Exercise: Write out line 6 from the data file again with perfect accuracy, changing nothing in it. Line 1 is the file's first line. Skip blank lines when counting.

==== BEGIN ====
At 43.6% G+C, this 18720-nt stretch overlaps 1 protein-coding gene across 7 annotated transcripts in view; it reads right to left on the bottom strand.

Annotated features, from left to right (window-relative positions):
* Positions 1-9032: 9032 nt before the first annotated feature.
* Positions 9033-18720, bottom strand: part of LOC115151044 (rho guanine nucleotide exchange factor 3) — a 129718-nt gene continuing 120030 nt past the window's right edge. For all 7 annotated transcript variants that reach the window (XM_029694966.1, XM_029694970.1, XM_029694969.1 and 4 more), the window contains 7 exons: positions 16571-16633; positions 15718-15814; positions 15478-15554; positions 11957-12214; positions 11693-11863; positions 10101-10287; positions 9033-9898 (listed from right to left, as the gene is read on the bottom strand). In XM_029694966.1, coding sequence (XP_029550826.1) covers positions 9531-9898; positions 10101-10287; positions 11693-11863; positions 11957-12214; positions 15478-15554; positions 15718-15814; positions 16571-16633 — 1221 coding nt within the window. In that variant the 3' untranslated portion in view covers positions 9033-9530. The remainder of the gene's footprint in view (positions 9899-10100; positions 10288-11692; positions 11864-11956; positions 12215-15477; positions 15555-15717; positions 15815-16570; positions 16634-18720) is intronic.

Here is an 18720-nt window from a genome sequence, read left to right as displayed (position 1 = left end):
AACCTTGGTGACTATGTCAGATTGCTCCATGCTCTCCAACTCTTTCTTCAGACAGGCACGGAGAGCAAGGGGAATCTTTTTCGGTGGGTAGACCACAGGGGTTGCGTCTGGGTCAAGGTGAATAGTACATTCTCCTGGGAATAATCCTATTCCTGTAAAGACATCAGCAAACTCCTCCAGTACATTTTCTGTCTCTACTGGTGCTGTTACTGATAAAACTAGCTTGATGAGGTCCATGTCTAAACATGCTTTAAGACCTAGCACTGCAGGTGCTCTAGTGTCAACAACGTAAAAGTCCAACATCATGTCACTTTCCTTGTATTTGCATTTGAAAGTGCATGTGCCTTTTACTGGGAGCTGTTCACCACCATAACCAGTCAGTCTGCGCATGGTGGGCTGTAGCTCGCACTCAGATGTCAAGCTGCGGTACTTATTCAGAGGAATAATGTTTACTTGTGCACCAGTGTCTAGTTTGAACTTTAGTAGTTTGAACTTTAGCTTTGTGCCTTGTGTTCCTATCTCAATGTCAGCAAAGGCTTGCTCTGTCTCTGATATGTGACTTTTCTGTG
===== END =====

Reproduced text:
AACCTTGGTGACTATGTCAGATTGCTCCATGCTCTCCAACTCTTTCTTCAGACAGGCACGGAGAGCAAGGGGAATCTTTTTCGGTGGGTAGACCACAGGGGTTGCGTCTGGGTCAAGGTGAATAGTACATTCTCCTGGGAATAATCCTATTCCTGTAAAGACATCAGCAAACTCCTCCAGTACATTTTCTGTCTCTACTGGTGCTGTTACTGATAAAACTAGCTTGATGAGGTCCATGTCTAAACATGCTTTAAGACCTAGCACTGCAGGTGCTCTAGTGTCAACAACGTAAAAGTCCAACATCATGTCACTTTCCTTGTATTTGCATTTGAAAGTGCATGTGCCTTTTACTGGGAGCTGTTCACCACCATAACCAGTCAGTCTGCGCATGGTGGGCTGTAGCTCGCACTCAGATGTCAAGCTGCGGTACTTATTCAGAGGAATAATGTTTACTTGTGCACCAGTGTCTAGTTTGAACTTTAGTAGTTTGAACTTTAGCTTTGTGCCTTGTGTTCCTATCTCAATGTCAGCAAAGGCTTGCTCTGTCTCTGATATGTGACTTTTCTGTG